Alpha Omega Alpha Honor Medical Society

2011 Research Abstract

Dissemination of the Ponseti Method of Treatment for Clubfoot within the Brazil National Training Initiative

Investigator: Mark Fox, University of Iowa Roy J. and Lucille A. Carver College of Medicine
Mentor: Jose A. Morcuende, MD, PhD, University of Iowa, Division of Pediatric Orthopaedics and Musculoskeletal Oncology

Background: Clubfoot is a severely debilitating deformity causing the foot to be rotated inwards and downwards, resulting in loss of mobility. In Brazil—where the prevalence of clubfoot is estimated to be 1/1000 births—affected individuals face diminished prospects for education, employment, and general involvement in society. Previously, the preferred clubfoot treatment involved extensive surgeries that were prohibitively expensive in developing countries, resulting in thousands of neglected cases each year. The Ponseti method recently emerged as the gold standard of treatment for clubfoot. Involving a series of manipulations and castings, it is a minimally invasive, cost-effective treatment that is ideal for use in developing nations. Recently, international physicians collaborated with Brazilian orthopaedists to conduct the first nationwide program in Latin America directed at teaching the Ponseti method. The aim of this study was to evaluate the geographical reach of the educational initiative as well as assess its impact on clubfoot treatment in Brazil.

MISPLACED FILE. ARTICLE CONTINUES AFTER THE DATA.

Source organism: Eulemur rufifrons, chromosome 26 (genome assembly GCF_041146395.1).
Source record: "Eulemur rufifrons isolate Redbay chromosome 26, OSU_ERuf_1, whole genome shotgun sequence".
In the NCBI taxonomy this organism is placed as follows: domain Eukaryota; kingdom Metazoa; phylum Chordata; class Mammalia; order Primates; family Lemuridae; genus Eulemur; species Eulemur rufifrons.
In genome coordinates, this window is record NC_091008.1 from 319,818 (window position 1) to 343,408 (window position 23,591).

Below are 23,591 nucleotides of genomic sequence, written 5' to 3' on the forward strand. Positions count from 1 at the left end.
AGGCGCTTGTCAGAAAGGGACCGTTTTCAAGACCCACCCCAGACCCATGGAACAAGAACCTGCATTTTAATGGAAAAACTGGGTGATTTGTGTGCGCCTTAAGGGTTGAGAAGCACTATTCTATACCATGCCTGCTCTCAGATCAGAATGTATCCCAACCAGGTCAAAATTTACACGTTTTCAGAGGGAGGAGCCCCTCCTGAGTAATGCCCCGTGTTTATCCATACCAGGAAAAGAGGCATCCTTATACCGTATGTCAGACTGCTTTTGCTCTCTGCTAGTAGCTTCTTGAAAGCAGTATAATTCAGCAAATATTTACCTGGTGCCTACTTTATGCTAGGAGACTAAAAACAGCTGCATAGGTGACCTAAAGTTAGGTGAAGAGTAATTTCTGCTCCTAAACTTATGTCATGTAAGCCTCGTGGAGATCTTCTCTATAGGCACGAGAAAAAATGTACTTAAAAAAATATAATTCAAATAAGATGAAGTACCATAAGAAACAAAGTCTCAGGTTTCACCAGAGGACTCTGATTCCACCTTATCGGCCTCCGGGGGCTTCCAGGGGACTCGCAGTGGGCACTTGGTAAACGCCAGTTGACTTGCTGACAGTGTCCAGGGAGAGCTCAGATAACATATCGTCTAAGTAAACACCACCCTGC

Methods: From 2007 to 2008, 21 seminars were offered, reaching 556 orthopaedists from every state in Brazil. These expert-led, two day programs consisted of lectures, supervised cast applications and clinical discussions. Five years later, a retrospective study was performed to evaluate the clinical success of the initiative and its use as a model for other countries. Data was analyzed from 18 participating physicians, totaling approximately 1000 patients with 1600 affected feet.

Results: Participating physicians treated an average of 80 feet with the Ponseti method. They achieved an initial deformity correction rate of 96%, comparable to recent studies conducted worldwide. The high number of successfully treated patients illustrates a strong adaptation of the technique throughout Brazil.

Conclusion: The speed of dissemination and the exceptional rate of clubfoot correction achieved with the Brazil national Ponseti project underscore its success and viability as a model for other Latin American countries. The 58th world health assembly calls members to "facilitate access to appropriate assistive technology and to promote its development and other means that encourage the inclusion of persons with disability in society." The Ponseti method was shown to be a low cost treatment facilitating greater social integration for thousands of disabled persons in Brazil.

Updated on January 18, 2012.


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